Herb Skovronek’s letter hit a sore spot in arguing that “the hazard from such incidental exposure is nil,” in reference to secondhand smoke (C&EN, Sept. 22, page 2). It worries me when someone who spent a good part of his career working on the control and detection of hazardous substances mistakes hazard for risk.
For a minute, let’s ignore benefits from a smoking ban that have nothing to do with health risk, like improperly discarded cigarette butts. Not only do smokers make the choice to expose themselves to hazardous chemicals, but they also choose to expose everyone around them as well.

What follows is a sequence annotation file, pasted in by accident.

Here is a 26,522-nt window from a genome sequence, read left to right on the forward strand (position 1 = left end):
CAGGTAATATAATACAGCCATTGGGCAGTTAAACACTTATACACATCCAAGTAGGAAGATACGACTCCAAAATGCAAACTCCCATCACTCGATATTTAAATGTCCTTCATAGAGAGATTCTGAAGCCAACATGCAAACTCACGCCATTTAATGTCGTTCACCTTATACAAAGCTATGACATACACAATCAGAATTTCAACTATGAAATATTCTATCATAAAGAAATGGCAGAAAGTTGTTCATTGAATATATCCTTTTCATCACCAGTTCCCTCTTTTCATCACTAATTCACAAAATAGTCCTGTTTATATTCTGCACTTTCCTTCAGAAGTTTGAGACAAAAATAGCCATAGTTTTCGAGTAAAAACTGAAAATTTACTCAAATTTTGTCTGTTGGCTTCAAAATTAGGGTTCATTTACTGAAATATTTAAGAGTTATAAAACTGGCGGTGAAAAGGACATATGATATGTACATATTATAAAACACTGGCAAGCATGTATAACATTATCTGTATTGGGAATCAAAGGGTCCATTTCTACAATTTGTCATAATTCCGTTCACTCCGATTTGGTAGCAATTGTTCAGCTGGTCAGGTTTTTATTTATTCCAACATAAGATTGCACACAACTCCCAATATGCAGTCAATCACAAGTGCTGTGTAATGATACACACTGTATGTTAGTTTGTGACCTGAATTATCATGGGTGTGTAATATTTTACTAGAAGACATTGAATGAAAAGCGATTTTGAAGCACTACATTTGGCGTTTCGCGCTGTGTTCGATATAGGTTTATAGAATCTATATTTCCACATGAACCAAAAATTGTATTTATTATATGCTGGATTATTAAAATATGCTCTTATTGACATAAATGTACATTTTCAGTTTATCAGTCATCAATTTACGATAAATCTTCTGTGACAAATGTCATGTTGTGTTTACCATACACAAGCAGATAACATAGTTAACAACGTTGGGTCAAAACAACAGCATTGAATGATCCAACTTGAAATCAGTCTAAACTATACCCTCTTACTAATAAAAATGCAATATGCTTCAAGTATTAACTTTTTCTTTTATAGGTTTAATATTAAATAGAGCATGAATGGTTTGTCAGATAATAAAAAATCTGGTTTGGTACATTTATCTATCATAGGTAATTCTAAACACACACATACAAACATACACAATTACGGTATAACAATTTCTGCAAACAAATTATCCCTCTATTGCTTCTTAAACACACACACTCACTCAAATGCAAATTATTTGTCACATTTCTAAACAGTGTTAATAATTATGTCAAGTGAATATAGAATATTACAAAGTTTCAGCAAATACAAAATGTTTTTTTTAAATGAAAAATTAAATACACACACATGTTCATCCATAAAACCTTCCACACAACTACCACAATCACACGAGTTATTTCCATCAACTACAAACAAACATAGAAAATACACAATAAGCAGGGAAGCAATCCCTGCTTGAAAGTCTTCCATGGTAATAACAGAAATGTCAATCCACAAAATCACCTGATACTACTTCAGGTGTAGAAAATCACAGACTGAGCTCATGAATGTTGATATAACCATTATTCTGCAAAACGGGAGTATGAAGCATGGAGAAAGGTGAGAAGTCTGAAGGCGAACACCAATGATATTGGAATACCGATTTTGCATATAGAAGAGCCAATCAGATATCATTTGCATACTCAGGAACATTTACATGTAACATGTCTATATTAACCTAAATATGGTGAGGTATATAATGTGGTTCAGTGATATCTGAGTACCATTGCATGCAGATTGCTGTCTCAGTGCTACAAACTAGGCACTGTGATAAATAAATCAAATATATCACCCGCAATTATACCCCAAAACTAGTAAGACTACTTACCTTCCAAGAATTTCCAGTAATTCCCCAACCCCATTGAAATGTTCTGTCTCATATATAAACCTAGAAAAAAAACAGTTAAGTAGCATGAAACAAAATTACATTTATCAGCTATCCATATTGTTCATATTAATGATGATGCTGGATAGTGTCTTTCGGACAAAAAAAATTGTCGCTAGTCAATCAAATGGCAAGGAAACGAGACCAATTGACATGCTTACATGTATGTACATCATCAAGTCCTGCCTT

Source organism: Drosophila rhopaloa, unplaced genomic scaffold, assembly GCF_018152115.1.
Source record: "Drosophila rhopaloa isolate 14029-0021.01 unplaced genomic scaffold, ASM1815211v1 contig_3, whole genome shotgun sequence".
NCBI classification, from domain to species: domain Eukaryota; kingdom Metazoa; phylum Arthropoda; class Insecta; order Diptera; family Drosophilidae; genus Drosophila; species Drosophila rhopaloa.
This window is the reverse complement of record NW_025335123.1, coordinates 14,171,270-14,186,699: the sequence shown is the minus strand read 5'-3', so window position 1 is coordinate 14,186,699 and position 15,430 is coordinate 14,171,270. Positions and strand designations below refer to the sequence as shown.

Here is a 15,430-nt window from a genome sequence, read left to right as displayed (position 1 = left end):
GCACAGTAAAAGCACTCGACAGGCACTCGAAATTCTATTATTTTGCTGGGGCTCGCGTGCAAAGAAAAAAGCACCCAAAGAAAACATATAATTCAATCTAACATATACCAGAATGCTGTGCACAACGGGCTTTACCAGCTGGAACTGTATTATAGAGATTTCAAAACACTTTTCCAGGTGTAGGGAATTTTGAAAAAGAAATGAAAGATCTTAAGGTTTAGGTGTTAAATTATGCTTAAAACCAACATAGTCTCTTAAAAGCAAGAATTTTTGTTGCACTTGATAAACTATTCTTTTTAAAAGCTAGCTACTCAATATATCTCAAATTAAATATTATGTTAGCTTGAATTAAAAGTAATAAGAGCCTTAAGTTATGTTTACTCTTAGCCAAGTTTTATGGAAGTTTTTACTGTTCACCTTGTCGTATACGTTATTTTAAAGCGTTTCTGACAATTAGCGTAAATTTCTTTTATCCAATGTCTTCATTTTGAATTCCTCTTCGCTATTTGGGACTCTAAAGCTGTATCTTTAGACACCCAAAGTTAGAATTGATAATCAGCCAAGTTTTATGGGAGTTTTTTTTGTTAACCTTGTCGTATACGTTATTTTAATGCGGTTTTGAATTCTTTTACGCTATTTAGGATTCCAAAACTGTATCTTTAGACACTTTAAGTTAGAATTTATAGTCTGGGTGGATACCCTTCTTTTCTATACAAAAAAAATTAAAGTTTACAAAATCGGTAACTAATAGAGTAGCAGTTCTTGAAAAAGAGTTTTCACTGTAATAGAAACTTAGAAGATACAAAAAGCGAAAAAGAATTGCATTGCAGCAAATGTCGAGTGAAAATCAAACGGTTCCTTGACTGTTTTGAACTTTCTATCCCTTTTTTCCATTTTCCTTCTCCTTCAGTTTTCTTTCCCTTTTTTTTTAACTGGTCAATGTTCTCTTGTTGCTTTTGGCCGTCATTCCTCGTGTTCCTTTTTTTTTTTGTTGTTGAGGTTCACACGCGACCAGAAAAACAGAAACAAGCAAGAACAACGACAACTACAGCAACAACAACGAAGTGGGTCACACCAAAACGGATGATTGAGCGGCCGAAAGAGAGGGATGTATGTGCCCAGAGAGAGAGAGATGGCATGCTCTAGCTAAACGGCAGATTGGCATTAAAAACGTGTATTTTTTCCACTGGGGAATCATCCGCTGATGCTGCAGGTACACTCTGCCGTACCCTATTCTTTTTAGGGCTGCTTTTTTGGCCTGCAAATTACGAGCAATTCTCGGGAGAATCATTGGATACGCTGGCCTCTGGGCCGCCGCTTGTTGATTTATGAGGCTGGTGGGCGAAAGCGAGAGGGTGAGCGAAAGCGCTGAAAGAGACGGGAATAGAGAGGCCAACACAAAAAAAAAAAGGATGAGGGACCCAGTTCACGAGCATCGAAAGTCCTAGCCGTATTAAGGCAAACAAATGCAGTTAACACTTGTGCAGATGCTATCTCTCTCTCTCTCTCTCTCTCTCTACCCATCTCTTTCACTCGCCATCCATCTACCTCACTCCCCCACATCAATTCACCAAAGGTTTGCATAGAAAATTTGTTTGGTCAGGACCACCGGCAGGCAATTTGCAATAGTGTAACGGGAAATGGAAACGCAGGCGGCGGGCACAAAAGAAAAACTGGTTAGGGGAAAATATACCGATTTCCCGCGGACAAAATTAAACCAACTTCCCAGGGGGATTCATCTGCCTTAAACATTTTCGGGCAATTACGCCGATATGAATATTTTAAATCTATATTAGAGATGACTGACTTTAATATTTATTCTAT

Most people don’t like the idea of other people making such a decision for them, especially when these bystanders receive no tangible benefit from such an exposure. In assessing risk, it is also important to keep in mind cumulative exposure. The beaches and parks of New Jersey are likely not the only places people are exposed to secondhand smoke.
The concepts of risk and hazard are often confused. The hazard of a chemical is independent of risk. In risk assessment, one compares the magnitude of the hazard with the exposure to arrive at an idea of risk. Odor threshold is really a proxy for quantifying exposure to a hazardous substance. Exposure at the odor threshold may or may not result in a meaningful health risk. The vilification of dissenting opinions is often the refuge of a poor argument, but sometimes an argument is just lousy.